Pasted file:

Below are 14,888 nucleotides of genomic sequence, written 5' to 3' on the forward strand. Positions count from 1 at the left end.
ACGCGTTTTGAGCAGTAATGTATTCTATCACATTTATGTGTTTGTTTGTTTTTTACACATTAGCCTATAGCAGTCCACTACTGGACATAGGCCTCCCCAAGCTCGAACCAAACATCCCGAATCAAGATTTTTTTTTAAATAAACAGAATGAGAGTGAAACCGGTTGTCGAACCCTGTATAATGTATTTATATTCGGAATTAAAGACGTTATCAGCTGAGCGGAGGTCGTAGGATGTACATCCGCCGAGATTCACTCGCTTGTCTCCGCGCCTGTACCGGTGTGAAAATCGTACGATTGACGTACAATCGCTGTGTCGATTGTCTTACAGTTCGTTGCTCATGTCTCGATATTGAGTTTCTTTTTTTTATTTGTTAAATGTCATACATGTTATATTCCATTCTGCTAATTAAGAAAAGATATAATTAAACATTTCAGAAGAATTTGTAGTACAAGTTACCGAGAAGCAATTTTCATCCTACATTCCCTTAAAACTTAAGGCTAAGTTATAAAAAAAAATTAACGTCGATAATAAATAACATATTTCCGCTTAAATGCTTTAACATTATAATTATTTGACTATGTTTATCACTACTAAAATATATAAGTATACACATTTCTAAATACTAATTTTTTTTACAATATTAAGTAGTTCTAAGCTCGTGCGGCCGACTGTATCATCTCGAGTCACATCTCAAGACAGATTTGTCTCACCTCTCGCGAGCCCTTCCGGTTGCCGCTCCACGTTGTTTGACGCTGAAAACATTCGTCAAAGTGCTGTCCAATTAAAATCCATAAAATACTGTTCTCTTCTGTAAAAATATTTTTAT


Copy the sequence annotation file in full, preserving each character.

Below are 14,888 nucleotides of genomic sequence, written 5' to 3' on the forward strand. Positions count from 1 at the left end.
ACGCGTTTTGAGCAGTAATGTATTCTATCACATTTATGTGTTTGTTTGTTTTTTACACATTAGCCTATAGCAGTCCACTACTGGACATAGGCCTCCCCAAGCTCGAACCAAACATCCCGAATCAAGATTTTTTTTTAAATAAACAGAATGAGAGTGAAACCGGTTGTCGAACCCTGTATAATGTATTTATATTCGGAATTAAAGACGTTATCAGCTGAGCGGAGGTCGTAGGATGTACATCCGCCGAGATTCACTCGCTTGTCTCCGCGCCTGTACCGGTGTGAAAATCGTACGATTGACGTACAATCGCTGTGTCGATTGTCTTACAGTTCGTTGCTCATGTCTCGATATTGAGTTTCTTTTTTTTATTTGTTAAATGTCATACATGTTATATTCCATTCTGCTAATTAAGAAAAGATATAATTAAACATTTCAGAAGAATTTGTAGTACAAGTTACCGAGAAGCAATTTTCATCCTACATTCCCTTAAAACTTAAGGCTAAGTTATAAAAAAAAATTAACGTCGATAATAAATAACATATTTCCGCTTAAATGCTTTAACATTATAATTATTTGACTATGTTTATCACTACTAAAATATATAAGTATACACATTTCTAAATACTAATTTTTTTTACAATATTAAGTAGTTCTAAGCTCGTGCGGCCGACTGTATCATCTCGAGTCACATCTCAAGACAGATTTGTCTCACCTCTCGCGAGCCCTTCCGGTTGCCGCTCCACGTTGTTTGACGCTGAAAACATTCGTCAAAGTGCTGTCCAATTAAAATCCATAAAATACTGTTCTCTTCTGTAAAAATATTTTTAT